Meet the Fellows:
What was your first experience with Theater?
My first experience of theater was being invited in elementary school to see a touring production of Richard III, starring some unknown actor by the name of Ian McKellan. I admit, I didn’t truly understand it all at my age, but I remember being mesmerized, still and focused. I just remember telling my mother all about it when I got home.
When did you recognize you were a writer? Or when did you start writing?
In the Fourth Grade. My class was asked to write a short story, and I wrote one about an ice cube traveling from California to New York in search of a fridge. My teacher at the time told me that I was going to be a writer. I had been writing ever since.
Where does your inspiration come from? Or who do you look to for inspiration?
I wish I could schedule my inspiration, but it comes from random and unexpected places. I am lucky in this sense, because it takes me some time to research a new play, so by the time I’ve reached the first draft, I usually have another idea on the back burner. I also find that ideas I have can usually be combined, as random as that may seem. My latest idea came from seeing a movie called “Little Otik,” which I then put together with some news I heard at the time about The Jungle, a homeless encampment, being cleaned out by the city of San Jose. Which I then joined with the people I’ve met as a social worker, in addition to my response to all the romance plays I had been seeing at the time. My plays become a sort of Frankenstein’s Monster in the first draft, which then requires smoothing the seams in subsequent drafts.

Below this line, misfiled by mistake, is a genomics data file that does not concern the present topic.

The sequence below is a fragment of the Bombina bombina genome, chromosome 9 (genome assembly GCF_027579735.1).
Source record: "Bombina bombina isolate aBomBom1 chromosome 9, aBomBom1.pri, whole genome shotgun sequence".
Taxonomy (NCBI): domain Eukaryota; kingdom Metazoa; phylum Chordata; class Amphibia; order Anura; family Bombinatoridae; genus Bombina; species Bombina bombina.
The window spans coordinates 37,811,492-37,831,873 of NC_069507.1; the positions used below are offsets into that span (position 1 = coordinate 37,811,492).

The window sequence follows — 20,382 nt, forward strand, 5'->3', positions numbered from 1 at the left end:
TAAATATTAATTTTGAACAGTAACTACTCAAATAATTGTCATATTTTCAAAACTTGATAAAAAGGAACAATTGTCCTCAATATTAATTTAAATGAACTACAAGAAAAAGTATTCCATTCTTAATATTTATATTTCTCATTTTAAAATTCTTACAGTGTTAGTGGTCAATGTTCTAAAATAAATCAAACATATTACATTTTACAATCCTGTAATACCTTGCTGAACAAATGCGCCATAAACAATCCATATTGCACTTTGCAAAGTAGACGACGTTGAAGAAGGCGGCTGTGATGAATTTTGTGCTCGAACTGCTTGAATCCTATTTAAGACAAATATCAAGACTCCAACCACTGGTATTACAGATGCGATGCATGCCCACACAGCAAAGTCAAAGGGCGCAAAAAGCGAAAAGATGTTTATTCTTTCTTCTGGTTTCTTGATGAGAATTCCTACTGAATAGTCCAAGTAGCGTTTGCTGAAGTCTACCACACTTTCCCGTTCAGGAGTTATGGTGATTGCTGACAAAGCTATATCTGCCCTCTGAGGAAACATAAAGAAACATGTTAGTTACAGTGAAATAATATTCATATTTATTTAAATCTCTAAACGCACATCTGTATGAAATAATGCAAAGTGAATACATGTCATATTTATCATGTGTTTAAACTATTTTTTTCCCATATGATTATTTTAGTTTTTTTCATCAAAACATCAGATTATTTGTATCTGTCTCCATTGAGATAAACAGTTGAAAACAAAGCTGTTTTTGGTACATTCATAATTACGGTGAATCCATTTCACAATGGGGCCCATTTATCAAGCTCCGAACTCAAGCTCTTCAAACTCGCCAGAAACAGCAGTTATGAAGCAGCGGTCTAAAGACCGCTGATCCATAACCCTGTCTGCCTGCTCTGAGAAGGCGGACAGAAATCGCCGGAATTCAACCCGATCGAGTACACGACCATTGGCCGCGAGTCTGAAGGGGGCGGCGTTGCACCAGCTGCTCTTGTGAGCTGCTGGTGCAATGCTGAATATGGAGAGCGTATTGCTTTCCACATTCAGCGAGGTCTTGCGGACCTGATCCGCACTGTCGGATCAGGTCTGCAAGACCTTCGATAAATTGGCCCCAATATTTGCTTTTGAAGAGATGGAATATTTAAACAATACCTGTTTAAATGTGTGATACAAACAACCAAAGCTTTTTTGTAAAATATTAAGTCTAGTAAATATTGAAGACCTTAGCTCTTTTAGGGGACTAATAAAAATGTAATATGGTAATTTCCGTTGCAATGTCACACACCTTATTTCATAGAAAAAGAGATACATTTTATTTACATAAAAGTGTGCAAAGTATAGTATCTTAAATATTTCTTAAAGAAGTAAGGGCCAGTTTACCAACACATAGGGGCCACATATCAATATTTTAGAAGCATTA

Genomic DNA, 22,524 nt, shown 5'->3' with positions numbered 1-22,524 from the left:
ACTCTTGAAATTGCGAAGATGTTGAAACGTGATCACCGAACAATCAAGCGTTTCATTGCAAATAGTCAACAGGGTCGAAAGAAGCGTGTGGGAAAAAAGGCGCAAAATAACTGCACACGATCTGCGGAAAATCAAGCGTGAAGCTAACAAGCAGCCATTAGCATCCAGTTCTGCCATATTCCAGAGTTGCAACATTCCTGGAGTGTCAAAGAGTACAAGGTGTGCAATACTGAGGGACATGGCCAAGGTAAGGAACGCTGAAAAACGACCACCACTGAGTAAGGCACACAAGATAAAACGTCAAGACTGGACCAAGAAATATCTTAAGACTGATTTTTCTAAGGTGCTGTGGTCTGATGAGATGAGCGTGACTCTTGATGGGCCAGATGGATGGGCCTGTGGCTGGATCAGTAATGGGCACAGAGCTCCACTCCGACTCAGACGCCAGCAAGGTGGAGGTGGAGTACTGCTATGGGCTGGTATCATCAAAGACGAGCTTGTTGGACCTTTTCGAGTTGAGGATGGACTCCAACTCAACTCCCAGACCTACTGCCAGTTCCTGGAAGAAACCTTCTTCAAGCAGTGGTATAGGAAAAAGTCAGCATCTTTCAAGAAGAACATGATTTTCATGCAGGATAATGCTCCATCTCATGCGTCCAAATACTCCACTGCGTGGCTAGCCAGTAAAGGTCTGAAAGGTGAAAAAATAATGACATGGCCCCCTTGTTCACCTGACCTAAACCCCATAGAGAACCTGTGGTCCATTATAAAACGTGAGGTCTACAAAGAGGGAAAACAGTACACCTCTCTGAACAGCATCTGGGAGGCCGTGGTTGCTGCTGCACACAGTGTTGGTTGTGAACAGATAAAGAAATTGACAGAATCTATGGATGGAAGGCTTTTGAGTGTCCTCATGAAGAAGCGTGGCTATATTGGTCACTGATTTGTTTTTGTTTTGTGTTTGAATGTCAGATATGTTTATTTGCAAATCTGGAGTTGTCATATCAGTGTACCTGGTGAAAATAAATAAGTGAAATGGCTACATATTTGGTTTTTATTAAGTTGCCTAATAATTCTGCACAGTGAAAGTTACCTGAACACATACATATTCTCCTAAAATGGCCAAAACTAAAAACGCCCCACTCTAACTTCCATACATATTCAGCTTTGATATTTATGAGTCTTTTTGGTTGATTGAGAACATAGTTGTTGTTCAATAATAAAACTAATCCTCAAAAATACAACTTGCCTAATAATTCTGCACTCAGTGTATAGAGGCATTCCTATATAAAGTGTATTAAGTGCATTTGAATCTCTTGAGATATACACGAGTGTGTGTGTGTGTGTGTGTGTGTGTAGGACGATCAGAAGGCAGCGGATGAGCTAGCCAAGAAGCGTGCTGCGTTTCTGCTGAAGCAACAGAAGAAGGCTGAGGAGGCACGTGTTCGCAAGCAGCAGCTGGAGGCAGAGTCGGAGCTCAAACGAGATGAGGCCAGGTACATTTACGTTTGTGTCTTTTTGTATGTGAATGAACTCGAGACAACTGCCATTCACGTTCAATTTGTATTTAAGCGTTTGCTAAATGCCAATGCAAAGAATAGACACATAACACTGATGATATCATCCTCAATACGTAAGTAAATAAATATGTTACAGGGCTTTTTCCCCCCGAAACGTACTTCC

What are you most looking forward to as a fellow?
One of the things I’ve found most valuable to my career as a playwright are my peers. My journey has been supported and directed by my fellow playwrights, whose work has taught me so much about the craft and the limitless amount of choices one can make. The thing I most look forward to is meeting my fellow cohorts, and getting to know their work.
What do you find most rewarding about being a dramatist? Or what do you find most rewarding about the writing process?
What is exciting to me are the people I’ve met over the years. There is such a wide diversity of experience and knowledge. I have had such interesting debate and conversation. And the research into various topics have been helpful as well. As a playwright you are looking into corners seldom looked at, and it exposes you to various things. I find this the most rewarding part of being a playwright.
Jonathan Payne recently received a 2015 Princess Grace Playwriting Fellowship. His previous play, The Briar Patch, received the 2014 Holland New Voices Award from the Great Plains Theatre Conference. His work has been produced and developed at the Tristan Bates Theatre (UK), Ars Nova, Fringe Festival NYC, Horse Trade Theater Group, Fire This Time Festival, The Bushwick Starr, and Theatrikos Theatre Company. He is a proud member of the Ars Nova Play Group and a devised theatre group Impossible Bottle. He is a recipient of the Rosa Parks Award forBorne to the Ocean (2011) and the John Cauble Short Play Award for Slavery (2002) from the Kennedy Center’s American College Theatre Festival. He received a BA from the GSA Conservatoire (UK) and an MFA in Playwriting from Tisch School of the Arts. http://dgfund.org/fellows/jonathan-payne/